OVERALL - Bitter Virgin is a good, quick read, and I would recommend it to anyone looking for a serious and emotional story. The characters are sincere and their relationships are sweet, if a little idealized. The story’s themes become less shocking and more meaningful and powerful as the series progresses. That the author drew a lot of inspiration from her own life experiences also helps tremendously in relaying the strong emotions the characters experience, so the package is very much worth the time. Sadly, Bitter Virgin hasn’t been licensed for release in the US or elsewhere overseas, but honestly, I think it could do pretty well anywhere. It’s a pretty universal story. read more
Jan 17, 2008
I love this romance, of how Aikawa's story transform's the girl chasing Suwa into someone in love without her even noticing, and how Suwa changes Aikawa's view on men and love. over all i have fallen in love with this manga as it was the first ever shojo manga i heve ever read(i was not a huge fan of shojo before this).
the story is matched by the romantic well draw backgrounds and characters, using a traditional shojo theme with what i describe as a wispy and romantic way of drawing.
the only downside to this story is the unpredictable rate of scanalations coming out, they are very slow, but it's well worth the wait in my opinion. read more
Feb 7, 2008
To me, i found this manga to be one roller coaster of horror despite that not being one of its genres. The drama of this thing is so amazing, when i first found out what this story was going to be about, all i could say was... "Holy...sh-" with my blood pumping faster than it did when i watched Higurashi no naku Koro ni for the first time, and believe me, that anime was scary!!
Anyway, although this isn't my first shojou manga, this certainly gives me a more positive view on it...although it sure drops my faith in humanity's future...i can't believe some mem...they sure don't make the rest of us look any better...I hope and root for this manga to have a happy ending and i pray to Haruhi that the Tragedy genre will not come into this manga!!
Good Luck!! read more
Jun 10, 2013
I wouldn't rate "Bitter Virgin" that high. It deals with a very serious matter, which is interesting... but there are some things that may be objected. The manga goes about a girl that was abused by her stepfather. As a result, she is scared of men, until she meets Daisuke.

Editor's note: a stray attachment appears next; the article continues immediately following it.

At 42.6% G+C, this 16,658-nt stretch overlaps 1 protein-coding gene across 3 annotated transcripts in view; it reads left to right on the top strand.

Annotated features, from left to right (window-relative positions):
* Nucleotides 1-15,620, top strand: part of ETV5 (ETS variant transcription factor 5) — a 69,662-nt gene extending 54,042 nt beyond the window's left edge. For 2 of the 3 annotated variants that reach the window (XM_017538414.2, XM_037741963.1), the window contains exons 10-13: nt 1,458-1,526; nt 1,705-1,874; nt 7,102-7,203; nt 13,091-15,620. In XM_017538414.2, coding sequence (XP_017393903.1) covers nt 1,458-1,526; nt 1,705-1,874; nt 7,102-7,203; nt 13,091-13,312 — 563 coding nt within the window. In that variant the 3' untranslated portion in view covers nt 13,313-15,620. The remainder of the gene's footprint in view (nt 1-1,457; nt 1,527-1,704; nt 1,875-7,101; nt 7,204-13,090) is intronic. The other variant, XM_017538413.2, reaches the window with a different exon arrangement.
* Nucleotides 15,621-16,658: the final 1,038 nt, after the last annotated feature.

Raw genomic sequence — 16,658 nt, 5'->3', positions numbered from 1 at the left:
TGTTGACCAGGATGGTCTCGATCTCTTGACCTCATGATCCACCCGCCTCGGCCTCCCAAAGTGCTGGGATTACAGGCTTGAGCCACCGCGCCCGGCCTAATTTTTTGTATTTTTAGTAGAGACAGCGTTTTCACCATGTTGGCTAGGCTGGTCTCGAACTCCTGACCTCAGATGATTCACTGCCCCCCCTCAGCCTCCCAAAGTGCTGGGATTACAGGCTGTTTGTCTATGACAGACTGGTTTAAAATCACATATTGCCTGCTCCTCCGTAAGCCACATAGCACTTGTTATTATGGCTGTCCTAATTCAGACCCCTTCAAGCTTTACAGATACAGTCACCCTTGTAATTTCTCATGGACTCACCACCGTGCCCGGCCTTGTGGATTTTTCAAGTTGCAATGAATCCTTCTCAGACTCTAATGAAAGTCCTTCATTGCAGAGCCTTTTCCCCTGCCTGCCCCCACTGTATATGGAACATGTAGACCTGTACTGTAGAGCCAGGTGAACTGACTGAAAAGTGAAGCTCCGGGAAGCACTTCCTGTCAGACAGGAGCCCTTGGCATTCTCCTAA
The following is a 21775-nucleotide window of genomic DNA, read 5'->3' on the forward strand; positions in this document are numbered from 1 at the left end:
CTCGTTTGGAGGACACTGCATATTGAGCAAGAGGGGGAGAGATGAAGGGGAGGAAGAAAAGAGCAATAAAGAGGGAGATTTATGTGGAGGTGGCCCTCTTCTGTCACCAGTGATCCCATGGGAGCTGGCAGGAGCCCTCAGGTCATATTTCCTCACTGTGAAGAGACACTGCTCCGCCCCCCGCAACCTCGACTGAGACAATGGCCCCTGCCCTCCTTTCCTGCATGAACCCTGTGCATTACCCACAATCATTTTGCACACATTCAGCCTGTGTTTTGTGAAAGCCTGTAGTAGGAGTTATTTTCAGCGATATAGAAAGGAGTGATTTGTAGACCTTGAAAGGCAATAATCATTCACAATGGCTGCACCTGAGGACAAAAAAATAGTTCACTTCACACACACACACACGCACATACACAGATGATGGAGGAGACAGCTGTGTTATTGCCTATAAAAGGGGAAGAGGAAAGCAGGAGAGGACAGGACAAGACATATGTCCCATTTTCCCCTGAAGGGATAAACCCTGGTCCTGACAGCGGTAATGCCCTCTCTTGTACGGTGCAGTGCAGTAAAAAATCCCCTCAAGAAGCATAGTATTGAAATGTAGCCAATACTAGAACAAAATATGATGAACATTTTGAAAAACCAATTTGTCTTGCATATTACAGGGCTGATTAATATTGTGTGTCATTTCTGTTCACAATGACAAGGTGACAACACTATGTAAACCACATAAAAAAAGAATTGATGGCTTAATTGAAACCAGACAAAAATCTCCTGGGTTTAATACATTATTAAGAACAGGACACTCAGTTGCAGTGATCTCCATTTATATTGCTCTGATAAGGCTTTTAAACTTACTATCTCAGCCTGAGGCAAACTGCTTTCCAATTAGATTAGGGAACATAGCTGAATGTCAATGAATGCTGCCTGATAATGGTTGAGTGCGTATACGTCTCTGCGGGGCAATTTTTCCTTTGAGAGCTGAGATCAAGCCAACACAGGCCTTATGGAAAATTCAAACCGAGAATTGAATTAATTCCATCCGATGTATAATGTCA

That alone is a very heavy burden to deal with, both for her and for Daisuke... but still, as if it were not enough, things keep happening to her... I thought it was a little too much, and a little cliched at times. "Abuse" is a very difficult topic to write about, there is a high risk of resorting to clichés... and it is also very easy to strike the readers sensibility with such a topic. Who wouldn't be moved by the pain and experiences of an abused child? That's why I generally don't like stories -be it manga, short stories or novels- about such topics, unless they are very well written or they approach the matter in an original way.
Still, it was good. The art was ok (not breathtaking but ok), the story ran smoothly and the characters were well developed, not only the two main characters, but all of them.
There is something about the end that I didn't quite like. I cannot give details because spoilers are not allowed... but it has to do with the characters reasoning and how they see their relationship. The characters reactions throughout the story are very credible, except for their final thoughts. They are not consistent with their way of dealing with things up till then, especially in Daisuke's case. It's such a small detail, and it could have been solved with just a small change in the phrasing, making them doubt or wonder about the future instead of being so sure about how things will turn out to be.